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Bankruptcy Court Finds Assignment of Voting Rights Unenforceable

December 2011

The Massachusetts bankruptcy court recently ruled that the assignment of voting rights from a junior lender to a senior lender pursuant to an intercreditor agreement was unenforceable. The ruling follows decisions by bankruptcy courts in Illinois and Minnesota, and demonstrates a growing resistance among courts to contractual provisions that alter substantive rights under the Bankruptcy Code.

In In re Hotel Venture, LLC, No. 10-14535, 2011 WL 5520928 (Bankr. D. Mass. Nov. 14, 2011), SW Boston Hotel Venture LLC (“SW”) and a group of related entities filed a chapter 11 petition in April 2010. SW developed and owned the W Boston Hotel and Residences.

Prior to SW’s bankruptcy filing, its two largest creditors – Prudential Insurance Company of America and the City of Boston – entered into an intercreditor agreement pursuant to which the City agreed to subordinate its rights to payment to those of Prudential under its senior loan. The intercreditor agreement further provided that, in the event of a bankruptcy, the City would assign certain of its voting rights to Prudential.

SW filed a plan of reorganization that proposed to pay all allowed claims in full. Except for Prudential, all classes of creditors accepted or were deemed to have accepted the plan. In an effort to thwart confirmation of the plan, Prudential cast votes rejecting the plan for itself and on behalf of the City. Prudential argued that the court should disregard the City’s vote approving the plan because the intercreditor agreement assigned the City’s voting rights to Prudential. The City and SW opposed Prudential’s attempt to vote the City’s claim and argued that the plan should be confirmed as a “cramdown” plan with Prudential as the only objecting creditor.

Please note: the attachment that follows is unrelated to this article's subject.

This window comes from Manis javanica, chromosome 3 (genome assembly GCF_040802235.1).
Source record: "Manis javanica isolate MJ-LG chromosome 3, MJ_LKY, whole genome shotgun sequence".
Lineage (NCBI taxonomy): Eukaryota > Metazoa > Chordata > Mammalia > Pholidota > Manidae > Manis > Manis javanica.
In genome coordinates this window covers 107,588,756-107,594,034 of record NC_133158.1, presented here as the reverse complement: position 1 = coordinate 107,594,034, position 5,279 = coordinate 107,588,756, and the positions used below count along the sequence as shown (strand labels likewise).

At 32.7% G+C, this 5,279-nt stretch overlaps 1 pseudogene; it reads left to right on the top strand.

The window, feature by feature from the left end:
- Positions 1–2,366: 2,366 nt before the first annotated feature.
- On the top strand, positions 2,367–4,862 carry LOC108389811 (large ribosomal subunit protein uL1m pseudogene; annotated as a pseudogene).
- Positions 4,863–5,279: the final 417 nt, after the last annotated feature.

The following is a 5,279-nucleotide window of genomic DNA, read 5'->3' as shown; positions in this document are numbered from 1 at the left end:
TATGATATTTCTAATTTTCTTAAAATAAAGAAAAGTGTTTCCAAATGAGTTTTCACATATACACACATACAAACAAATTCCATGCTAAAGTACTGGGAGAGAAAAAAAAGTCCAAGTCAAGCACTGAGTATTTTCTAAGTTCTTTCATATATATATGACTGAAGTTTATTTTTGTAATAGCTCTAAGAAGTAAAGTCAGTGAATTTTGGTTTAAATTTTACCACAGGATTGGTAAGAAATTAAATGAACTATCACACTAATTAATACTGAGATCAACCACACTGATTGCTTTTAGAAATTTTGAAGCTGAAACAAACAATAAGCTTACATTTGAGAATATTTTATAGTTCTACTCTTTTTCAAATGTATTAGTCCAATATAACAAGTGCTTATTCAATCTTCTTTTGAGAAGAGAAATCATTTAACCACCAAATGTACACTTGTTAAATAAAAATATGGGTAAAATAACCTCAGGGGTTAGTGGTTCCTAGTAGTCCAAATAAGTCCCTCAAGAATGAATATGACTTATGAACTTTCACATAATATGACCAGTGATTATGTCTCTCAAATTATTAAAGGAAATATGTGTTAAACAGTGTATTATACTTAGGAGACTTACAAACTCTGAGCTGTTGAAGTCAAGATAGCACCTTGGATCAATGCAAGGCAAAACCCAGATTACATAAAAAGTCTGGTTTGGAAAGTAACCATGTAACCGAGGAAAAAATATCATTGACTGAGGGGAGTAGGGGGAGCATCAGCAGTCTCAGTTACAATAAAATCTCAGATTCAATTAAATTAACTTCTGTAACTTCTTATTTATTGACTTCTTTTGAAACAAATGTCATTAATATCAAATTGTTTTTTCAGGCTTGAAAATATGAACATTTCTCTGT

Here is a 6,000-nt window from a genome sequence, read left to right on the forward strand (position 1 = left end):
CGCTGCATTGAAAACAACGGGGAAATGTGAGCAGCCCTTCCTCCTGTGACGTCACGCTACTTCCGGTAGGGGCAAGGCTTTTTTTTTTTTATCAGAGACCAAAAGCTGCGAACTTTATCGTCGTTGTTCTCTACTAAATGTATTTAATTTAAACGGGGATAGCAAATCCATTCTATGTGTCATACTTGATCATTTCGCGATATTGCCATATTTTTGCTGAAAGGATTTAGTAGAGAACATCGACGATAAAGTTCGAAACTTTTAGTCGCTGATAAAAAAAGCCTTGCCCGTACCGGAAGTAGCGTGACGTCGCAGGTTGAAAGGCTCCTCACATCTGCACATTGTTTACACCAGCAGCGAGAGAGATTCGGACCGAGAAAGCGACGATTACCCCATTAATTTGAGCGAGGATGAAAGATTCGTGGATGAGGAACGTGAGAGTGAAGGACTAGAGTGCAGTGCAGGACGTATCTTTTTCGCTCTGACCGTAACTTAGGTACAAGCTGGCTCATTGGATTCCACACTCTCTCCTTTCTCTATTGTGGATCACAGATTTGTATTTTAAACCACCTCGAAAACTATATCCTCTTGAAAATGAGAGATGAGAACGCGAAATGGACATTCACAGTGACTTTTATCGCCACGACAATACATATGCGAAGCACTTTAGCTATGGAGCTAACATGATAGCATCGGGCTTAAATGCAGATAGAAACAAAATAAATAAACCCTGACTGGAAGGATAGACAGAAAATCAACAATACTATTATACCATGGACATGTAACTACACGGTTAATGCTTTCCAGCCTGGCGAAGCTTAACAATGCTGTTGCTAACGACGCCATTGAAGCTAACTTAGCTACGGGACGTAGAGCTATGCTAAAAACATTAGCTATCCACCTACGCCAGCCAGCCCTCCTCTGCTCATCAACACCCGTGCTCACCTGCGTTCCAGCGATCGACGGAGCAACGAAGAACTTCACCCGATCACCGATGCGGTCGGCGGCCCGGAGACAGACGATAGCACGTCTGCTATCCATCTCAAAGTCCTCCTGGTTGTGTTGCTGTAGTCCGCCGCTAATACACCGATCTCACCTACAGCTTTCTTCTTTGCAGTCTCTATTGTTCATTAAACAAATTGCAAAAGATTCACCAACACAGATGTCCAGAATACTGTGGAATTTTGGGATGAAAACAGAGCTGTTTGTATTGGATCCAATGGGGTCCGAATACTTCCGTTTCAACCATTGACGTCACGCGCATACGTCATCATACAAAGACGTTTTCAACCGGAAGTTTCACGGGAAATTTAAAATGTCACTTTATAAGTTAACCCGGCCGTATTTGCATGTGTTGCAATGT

The court ruled against Prudential and held that the City’s assignment of voting rights to Prudential was not enforceable. The court observed that subordination agreements are generally enforceable under section 510(b) of the Bankruptcy Code, but reasoned that such agreements cannot alter substantive provisions of bankruptcy law. The court went on to confirm the plan as a cramdown plan under section 1129(a)(10) of the Bankruptcy Code.

Hotel Venture follows decisions from around the country that have invalidated waivers of the right to vote on a plan of reorganization. The ruling serves as a reminder to players in the second lien financing market that agreements to assign voting rights in a chapter 11 case or otherwise alter substantive rights under the Bankruptcy Code may not survive judicial scrutiny.